You will spend more and more time watching your child closely, looking out for signs of this and that.  Sometimes you may think you have a fair idea of what is “wrong” with your child, but regardless of how prepared you think you are, being told the formal diagnosis by a professional will whip the floor out from under you.  You will feel like you’ve been punched in the stomach.  Regardless of what you may have prepared yourself for, the next few months will more than likely be absolute hell.  It is important to know that it is normal and perfectly okay to “grieve the loss of the child you wanted or hoped for”.  This doesn’t mean you don’t love and accept the child you have.  Before your child is even born you will have had hopes and dreams for him/her, which may no longer be possible.  The child you must grieve for is an imaginary child that you thought you would have.  I was offended at the thought of this when it was first presented to me.  I couldn’t see how I could possibly do this without it reflecting that I wasn’t 100% happy with the child I have.  But this is not the case.  It is a process of dealing with loss of hopes and dreams, and fighting with your own guilt makes it even harder.  I love my son, and I can honestly say I have NEVER wished him to be any different, or wished he didn’t have cerebral palsy.  However, I cried every single day for the first two-three months of his life, and then every other day, and then most weeks, for at least the entire first year of his life (no, I did not have post natal depression).  I obviously needed to grieve for something.

So what do I do now?

Firstly, the most important thing of all is to remember that your child is exactly the same person they were yesterday – they haven’t suddenly acquired a physical impairment or mental condition – they already had it, they just didn’t have the label.  (Obviously some diagnoses are worse than others, and I am not talking about finding out your child has a life-threatening illness or condition.)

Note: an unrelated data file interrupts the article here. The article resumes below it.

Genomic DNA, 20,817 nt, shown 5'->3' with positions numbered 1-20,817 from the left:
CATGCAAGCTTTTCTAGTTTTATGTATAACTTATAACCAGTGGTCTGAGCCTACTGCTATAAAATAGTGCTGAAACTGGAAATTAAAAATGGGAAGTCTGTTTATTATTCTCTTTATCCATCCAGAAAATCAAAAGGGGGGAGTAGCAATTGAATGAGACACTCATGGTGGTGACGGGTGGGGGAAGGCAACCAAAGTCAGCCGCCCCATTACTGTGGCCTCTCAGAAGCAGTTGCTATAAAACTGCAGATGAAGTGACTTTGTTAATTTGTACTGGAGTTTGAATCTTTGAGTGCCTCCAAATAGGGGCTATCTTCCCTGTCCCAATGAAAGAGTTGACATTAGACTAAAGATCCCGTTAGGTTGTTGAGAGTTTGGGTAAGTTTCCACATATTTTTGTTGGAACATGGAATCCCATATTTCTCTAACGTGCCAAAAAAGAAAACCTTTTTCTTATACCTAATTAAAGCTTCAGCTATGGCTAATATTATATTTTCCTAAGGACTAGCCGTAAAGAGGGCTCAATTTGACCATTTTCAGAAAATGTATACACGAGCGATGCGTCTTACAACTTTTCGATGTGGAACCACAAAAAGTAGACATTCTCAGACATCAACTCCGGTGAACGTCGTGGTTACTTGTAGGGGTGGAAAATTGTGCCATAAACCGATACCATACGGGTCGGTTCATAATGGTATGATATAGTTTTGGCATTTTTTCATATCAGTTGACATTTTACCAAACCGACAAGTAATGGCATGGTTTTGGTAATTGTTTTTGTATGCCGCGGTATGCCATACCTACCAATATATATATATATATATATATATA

The diagnosis or label is actually quite valuable.  Often without the label the services available to your child are limited.  Most government funded services have quite specific eligibility criteria and without a formal diagnosis these options will not be available to you, no matter how glaringly obvious the situation is.  Once you have a diagnosis, you will often find that many doors open for you.  However, you will also find that you have no idea how to find these doors – and no one will tell you.  There is a huge information gap (in Queensland at least) – somewhere along the way someone is meant to point you in the right direction, right…? Wrong.  The best way to find out information is to find a group of parents of special needs children, preferably with the same issues as your child.  These parents will be your savours.

As a parent, you are your child’s advocate.  If you have a concern – fight.  Fight to make sure that your doctor or paediatrician takes it seriously.  Fight for all your monetary entitlements.  Fight for any services you are entitled to.  Fight to have your child assessed and reassessed if necessary.  Fight for people to return your calls – be a pitbull, you are not trying to make friends, you are trying to get your child the help you believe he or she needs.  A mother (or father) often really does know best – and don’t let anyone tell you different.